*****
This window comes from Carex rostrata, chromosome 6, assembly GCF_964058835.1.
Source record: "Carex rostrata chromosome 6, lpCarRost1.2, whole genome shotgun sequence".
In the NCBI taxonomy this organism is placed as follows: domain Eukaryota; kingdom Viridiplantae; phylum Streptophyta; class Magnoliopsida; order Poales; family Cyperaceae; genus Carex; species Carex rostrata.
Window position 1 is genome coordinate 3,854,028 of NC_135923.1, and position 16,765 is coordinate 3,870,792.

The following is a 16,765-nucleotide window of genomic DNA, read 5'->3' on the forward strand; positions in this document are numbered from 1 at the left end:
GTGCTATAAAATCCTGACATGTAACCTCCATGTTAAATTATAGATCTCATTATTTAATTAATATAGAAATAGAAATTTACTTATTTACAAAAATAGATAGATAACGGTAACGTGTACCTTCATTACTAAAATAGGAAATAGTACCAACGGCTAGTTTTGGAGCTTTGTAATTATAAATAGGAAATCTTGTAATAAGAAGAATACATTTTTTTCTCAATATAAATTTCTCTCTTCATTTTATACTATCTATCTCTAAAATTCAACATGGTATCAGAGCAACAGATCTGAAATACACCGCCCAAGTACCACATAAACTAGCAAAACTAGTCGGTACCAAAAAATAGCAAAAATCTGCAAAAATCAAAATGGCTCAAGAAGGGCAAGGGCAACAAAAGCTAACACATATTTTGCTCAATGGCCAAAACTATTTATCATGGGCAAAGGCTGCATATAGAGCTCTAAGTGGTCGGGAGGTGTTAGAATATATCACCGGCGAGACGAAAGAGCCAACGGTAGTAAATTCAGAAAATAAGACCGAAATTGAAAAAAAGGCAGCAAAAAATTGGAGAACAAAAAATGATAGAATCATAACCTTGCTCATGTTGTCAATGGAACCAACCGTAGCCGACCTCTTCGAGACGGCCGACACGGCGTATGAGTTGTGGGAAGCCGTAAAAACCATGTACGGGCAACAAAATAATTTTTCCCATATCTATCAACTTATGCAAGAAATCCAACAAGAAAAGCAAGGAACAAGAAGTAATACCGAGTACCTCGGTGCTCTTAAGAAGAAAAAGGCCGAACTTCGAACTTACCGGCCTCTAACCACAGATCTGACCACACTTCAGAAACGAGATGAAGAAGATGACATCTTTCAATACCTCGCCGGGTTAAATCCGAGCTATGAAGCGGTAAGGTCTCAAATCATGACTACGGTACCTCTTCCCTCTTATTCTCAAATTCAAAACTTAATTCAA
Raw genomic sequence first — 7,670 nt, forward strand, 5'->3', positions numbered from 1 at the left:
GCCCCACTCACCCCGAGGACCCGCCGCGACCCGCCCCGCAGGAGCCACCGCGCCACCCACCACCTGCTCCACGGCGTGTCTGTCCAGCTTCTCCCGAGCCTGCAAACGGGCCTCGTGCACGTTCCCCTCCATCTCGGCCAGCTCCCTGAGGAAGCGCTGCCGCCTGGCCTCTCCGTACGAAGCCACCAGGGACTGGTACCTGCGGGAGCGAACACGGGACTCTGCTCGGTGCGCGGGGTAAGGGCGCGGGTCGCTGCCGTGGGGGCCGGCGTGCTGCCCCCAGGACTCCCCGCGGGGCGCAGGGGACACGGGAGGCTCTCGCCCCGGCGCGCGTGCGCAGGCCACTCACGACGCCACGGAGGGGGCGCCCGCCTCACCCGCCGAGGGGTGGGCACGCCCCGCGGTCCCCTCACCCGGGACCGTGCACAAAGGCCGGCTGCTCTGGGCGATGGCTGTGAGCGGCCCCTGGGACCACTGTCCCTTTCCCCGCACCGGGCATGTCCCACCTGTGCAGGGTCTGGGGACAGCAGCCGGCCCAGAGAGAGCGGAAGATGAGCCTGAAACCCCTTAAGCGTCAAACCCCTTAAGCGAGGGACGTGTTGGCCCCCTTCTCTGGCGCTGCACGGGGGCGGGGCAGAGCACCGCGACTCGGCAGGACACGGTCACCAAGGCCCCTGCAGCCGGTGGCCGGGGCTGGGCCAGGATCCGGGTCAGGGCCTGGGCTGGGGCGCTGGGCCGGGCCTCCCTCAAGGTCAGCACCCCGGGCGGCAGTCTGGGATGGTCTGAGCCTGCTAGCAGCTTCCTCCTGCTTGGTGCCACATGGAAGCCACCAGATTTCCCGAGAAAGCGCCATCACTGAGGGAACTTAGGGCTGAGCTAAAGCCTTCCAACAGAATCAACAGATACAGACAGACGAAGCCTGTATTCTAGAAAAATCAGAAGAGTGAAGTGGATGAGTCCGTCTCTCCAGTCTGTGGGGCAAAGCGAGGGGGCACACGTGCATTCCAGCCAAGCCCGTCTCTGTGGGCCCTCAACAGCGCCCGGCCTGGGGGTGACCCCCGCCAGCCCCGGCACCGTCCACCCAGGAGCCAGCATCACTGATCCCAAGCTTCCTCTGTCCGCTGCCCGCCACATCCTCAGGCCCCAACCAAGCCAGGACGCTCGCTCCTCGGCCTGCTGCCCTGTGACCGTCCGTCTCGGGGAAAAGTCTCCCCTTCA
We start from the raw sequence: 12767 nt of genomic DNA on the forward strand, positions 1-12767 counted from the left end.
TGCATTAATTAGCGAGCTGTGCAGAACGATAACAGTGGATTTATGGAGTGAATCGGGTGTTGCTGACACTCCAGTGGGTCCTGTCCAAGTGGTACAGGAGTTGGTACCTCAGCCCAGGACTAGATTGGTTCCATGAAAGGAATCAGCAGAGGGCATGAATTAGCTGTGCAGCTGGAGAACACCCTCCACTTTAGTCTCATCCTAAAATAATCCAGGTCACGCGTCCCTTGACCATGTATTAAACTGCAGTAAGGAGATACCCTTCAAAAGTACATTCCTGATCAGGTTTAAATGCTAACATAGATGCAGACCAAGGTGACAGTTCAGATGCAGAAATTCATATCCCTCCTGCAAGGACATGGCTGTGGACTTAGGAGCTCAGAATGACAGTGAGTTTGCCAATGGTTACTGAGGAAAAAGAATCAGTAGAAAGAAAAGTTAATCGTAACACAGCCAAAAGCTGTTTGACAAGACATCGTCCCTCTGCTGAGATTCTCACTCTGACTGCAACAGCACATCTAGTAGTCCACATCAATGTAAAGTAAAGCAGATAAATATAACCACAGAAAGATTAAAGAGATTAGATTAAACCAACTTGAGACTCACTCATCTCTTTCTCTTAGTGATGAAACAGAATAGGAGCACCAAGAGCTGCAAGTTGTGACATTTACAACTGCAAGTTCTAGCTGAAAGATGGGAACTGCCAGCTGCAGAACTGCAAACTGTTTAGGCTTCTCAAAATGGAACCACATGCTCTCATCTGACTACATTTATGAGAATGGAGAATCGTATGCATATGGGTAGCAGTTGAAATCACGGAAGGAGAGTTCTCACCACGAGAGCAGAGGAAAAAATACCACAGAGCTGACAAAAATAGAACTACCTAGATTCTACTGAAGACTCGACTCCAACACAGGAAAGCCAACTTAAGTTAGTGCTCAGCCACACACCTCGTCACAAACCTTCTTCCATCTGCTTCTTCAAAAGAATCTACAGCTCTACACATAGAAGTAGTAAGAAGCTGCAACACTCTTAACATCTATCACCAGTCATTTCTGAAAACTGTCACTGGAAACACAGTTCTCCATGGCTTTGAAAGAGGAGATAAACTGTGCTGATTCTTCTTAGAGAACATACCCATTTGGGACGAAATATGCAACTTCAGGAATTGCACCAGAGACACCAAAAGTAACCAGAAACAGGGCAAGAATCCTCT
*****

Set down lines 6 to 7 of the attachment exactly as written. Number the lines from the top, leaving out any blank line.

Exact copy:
GTGCTATAAAATCCTGACATGTAACCTCCATGTTAAATTATAGATCTCATTATTTAATTAATATAGAAATAGAAATTTACTTATTTACAAAAATAGATAGATAACGGTAACGTGTACCTTCATTACTAAAATAGGAAATAGTACCAACGGCTAGTTTTGGAGCTTTGTAATTATAAATAGGAAATCTTGTAATAAGAAGAATACATTTTTTTCTCAATATAAATTTCTCTCTTCATTTTATACTATCTATCTCTAAAATTCAACATGGTATCAGAGCAACAGATCTGAAATACACCGCCCAAGTACCACATAAACTAGCAAAACTAGTCGGTACCAAAAAATAGCAAAAATCTGCAAAAATCAAAATGGCTCAAGAAGGGCAAGGGCAACAAAAGCTAACACATATTTTGCTCAATGGCCAAAACTATTTATCATGGGCAAAGGCTGCATATAGAGCTCTAAGTGGTCGGGAGGTGTTAGAATATATCACCGGCGAGACGAAAGAGCCAACGGTAGTAAATTCAGAAAATAAGACCGAAATTGAAAAAAAGGCAGCAAAAAATTGGAGAACAAAAAATGATAGAATCATAACCTTGCTCATGTTGTCAATGGAACCAACCGTAGCCGACCTCTTCGAGACGGCCGACACGGCGTATGAGTTGTGGGAAGCCGTAAAAACCATGTACGGGCAACAAAATAATTTTTCCCATATCTATCAACTTATGCAAGAAATCCAACAAGAAAAGCAAGGAACAAGAAGTAATACCGAGTACCTCGGTGCTCTTAAGAAGAAAAAGGCCGAACTTCGAACTTACCGGCCTCTAACCACAGATCTGACCACACTTCAGAAACGAGATGAAGAAGATGACATCTTTCAATACCTCGCCGGGTTAAATCCGAGCTATGAAGCGGTAAGGTCTCAAATCATGACTACGGTACCTCTTCCCTCTTATTCTCAAATTCAAAACTTAATTCAA
Raw genomic sequence first — 7,670 nt, forward strand, 5'->3', positions numbered from 1 at the left: